The Bangkok aeroplane graveyard first hit the mainstream media last year with a series of pictures by a photographer. Since then it has become popular with backpackers, tourists and urban explorers.
The site’s pretty interesting, and includes the front section of a large Boeing 747, two mid sections of a 747 which have been turned into homes, and a number of smaller planes. The smaller planes could be 737s. It’s also possible to climb inside the aeroplanes, walk around inside them and take pictures.
The aeroplane graveyard in Bangkok is great for anyone interested in abandoned planes and urban exploration. Check out this video from inside the abandoned Boeing 747.
Carry on reading to find out where the planes are, how to get there, how much it will cost, and what to consider in terms of safety.
Where is the Bangkok aeroplane graveyard?
The abandoned planes in Bangkok are found in the Hua Mak district of the city. This is in the north-east part of the capital. The best way to reach there is by taxi. From the Ratchada area it only takes around 20 minutes depending on traffic.
However, first consider where you are in Bangkok. Anywhere south of the river, or south of Sukhumvhit road will just be too long by taxi because of traffic, whatever time of the day you go. Take the BTS and / or MRT to Sukhumvhit or Asok stations then grab a taxi on a metre from there. Or go slightly further north on the MRT to Thailand Cultural Centre and take a taxi there as it’ll be quicker.
Show the driver this map… and point out the marker for the aeroplane graveyard. If they’re still confused, tell them Ramkhamhaeng Road, soi 99. Stop there and it’s about a minute further down the road on the left hand side.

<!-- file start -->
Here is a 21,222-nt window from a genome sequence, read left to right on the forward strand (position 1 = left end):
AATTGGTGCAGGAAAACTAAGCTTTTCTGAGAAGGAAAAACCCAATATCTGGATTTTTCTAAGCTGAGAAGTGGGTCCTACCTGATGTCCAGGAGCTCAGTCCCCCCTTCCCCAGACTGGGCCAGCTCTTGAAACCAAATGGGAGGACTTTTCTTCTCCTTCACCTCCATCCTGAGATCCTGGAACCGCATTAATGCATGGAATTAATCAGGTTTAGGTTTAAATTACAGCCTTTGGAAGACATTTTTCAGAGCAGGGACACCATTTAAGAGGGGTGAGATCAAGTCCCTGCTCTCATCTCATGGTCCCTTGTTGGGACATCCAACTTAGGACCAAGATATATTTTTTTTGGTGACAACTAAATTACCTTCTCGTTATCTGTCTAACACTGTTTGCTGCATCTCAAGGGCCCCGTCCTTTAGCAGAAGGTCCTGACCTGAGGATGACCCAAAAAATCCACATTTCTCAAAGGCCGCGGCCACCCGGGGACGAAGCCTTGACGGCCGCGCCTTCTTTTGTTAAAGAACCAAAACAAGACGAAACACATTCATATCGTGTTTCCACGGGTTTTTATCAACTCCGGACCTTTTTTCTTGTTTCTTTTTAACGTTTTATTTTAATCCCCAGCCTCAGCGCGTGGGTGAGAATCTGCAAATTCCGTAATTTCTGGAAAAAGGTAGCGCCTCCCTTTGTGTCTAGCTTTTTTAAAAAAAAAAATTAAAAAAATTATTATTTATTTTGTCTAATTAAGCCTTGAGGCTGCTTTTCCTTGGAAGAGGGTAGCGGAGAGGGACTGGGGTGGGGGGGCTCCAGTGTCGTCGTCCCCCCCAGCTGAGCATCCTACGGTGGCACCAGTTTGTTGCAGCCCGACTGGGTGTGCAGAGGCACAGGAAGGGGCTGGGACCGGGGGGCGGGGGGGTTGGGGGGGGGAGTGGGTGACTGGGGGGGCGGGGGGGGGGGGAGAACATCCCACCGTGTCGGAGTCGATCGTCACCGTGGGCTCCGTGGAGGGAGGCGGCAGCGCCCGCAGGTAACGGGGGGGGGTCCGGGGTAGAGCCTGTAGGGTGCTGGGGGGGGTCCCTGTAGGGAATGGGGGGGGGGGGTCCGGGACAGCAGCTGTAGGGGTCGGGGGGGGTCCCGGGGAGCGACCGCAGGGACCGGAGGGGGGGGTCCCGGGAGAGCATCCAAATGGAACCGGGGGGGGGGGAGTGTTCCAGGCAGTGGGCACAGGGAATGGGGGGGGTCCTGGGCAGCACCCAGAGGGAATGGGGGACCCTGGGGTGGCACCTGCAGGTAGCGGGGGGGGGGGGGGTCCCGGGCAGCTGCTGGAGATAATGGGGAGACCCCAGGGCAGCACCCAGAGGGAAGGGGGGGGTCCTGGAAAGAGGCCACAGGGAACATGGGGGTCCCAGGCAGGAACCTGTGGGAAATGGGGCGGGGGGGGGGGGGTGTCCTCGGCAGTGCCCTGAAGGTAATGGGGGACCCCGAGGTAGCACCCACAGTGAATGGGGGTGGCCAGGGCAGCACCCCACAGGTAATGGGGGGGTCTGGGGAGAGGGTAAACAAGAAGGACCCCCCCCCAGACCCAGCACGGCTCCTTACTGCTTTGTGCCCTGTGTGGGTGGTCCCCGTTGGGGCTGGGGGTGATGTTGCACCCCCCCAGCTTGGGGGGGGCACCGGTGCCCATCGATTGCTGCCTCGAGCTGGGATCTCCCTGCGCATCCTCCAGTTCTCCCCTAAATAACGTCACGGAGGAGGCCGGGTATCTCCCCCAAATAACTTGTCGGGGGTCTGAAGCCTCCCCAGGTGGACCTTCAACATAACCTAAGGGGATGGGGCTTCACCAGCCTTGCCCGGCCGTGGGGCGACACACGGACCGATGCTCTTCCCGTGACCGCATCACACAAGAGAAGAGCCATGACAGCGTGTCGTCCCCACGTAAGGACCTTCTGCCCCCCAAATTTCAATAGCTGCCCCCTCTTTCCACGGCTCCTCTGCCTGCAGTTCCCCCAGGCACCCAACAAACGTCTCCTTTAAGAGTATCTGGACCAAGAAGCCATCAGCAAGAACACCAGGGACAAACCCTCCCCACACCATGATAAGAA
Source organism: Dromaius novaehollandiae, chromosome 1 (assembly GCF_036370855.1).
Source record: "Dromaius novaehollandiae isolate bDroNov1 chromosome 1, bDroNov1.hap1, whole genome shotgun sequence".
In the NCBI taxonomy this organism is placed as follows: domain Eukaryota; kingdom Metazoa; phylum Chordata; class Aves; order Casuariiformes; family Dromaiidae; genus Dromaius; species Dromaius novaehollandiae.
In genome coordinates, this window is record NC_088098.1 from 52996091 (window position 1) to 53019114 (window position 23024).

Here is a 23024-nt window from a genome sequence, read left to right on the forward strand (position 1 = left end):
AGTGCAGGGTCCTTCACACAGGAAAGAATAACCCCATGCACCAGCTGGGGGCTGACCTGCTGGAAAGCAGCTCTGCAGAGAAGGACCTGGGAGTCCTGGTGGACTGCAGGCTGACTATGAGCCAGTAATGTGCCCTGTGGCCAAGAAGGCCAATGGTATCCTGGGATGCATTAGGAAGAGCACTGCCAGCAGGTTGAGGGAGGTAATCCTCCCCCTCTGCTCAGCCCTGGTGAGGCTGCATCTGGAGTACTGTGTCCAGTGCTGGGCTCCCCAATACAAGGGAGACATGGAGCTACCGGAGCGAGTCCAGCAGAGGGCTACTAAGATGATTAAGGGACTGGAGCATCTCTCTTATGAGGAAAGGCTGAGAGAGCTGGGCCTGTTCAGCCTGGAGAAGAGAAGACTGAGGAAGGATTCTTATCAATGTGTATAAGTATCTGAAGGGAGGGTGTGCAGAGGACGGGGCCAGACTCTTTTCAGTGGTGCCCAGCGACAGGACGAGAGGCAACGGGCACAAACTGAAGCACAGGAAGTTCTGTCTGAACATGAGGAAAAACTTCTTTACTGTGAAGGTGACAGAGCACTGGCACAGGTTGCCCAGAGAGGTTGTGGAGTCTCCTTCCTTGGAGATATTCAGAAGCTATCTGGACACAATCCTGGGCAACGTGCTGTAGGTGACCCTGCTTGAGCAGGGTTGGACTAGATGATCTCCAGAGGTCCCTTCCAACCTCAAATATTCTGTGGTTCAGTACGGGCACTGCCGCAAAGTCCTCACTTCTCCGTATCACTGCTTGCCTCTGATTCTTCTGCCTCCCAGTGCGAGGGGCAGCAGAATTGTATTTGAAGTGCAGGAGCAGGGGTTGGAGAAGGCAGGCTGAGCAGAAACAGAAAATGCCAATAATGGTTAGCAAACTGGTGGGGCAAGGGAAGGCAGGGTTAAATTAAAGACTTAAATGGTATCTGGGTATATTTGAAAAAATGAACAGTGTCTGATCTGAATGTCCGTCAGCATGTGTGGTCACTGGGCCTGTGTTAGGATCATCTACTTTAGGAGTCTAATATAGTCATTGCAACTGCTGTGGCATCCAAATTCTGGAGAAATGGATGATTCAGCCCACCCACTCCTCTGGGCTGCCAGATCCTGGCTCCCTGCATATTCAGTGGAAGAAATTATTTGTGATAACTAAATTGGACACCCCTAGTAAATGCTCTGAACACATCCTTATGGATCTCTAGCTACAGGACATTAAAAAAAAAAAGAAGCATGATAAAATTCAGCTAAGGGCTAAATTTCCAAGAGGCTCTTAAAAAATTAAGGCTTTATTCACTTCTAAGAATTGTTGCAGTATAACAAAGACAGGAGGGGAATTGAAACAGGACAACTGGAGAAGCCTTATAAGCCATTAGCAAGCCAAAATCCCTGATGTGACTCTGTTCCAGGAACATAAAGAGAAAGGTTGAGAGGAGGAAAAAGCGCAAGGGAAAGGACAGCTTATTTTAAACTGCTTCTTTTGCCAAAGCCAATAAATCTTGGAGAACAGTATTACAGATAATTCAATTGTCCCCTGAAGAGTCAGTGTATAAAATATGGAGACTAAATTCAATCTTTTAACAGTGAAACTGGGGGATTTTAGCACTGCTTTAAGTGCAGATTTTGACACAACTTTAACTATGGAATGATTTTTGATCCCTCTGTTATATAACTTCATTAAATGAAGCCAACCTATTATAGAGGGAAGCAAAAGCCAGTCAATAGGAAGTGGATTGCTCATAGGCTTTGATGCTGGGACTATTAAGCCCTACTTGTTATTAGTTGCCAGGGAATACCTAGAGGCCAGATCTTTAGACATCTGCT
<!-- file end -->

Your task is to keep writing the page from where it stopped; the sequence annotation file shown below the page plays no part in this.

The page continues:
There’s also the option to take a train directly to Hua Mak station on the blue line. For this station, head to Phetchaburi MRT station and change there for Hua Mak – any desk staff will be able to help show the correct train.
How much does it cost to visit the Bangkok aeroplane graveyard?
When you reach the abandoned planes at the aeroplane graveyard there will be a small wooden fence protecting the land. There’s also a gate with a small padlock which is kept closed.
Usually there will be an old woman or some of members of the families that live there in parts of the abandoned planes converted to homes. They’ll ask for money to go inside.
Personally I tell them to get stuffed and climb in anyway. It’s not their land, the aeroplanes don’t belong to them. They’re just urchins living in wasteland. Climb in, there’s nothing they can do to stop anybody.
They will ask for 200 baht. Anything more is taking the p***. Give them 200 baht if you feel like it and want an easy visit. If they ask more, don’t listen. Frankly, there’s no reason for them to be making a killing every day from tourists – they do not own the land or the planes. 200 baht per group or per person.
In recent years the wasteland has become very overgrown. This has made it harder to reach some of the smaller aircraft. If you want to brave the long grass and weeds, wear long pants – jeans or combat pants. Oh, and look out for pythons and other snakes lurking in the undergrowth.
Most people climb inside the Boeing 747. However, it has suffered internal damage and the floor on all levels is not safe. Be very careful where you step. There are many loose boards on the floor. One wrong step and it could be very bad.
You will need to enter the 747 through a door in what would have been the cargo hold. From there climb a small set of ladders through a hatch onto what was once the main passenger floor. There’s a loose board when you go up through the hatch so be very careful stepping in and around this area.
Walk to the back of the plane and up the steps to the first class area and the cockpit. The floor here is pretty sturdy, but still be careful.
It’s not known how the aeroplane graveyard came to be. How the planes were left there, or by whom.
All of the planes were former commercial passenger jets but the liveries have been obscured making it hard to identify the carriers. It’s not known how the aircraft came to be dumped there. There are also no plans to remove them or develop the land. So it looks like they’ll be there for many more years.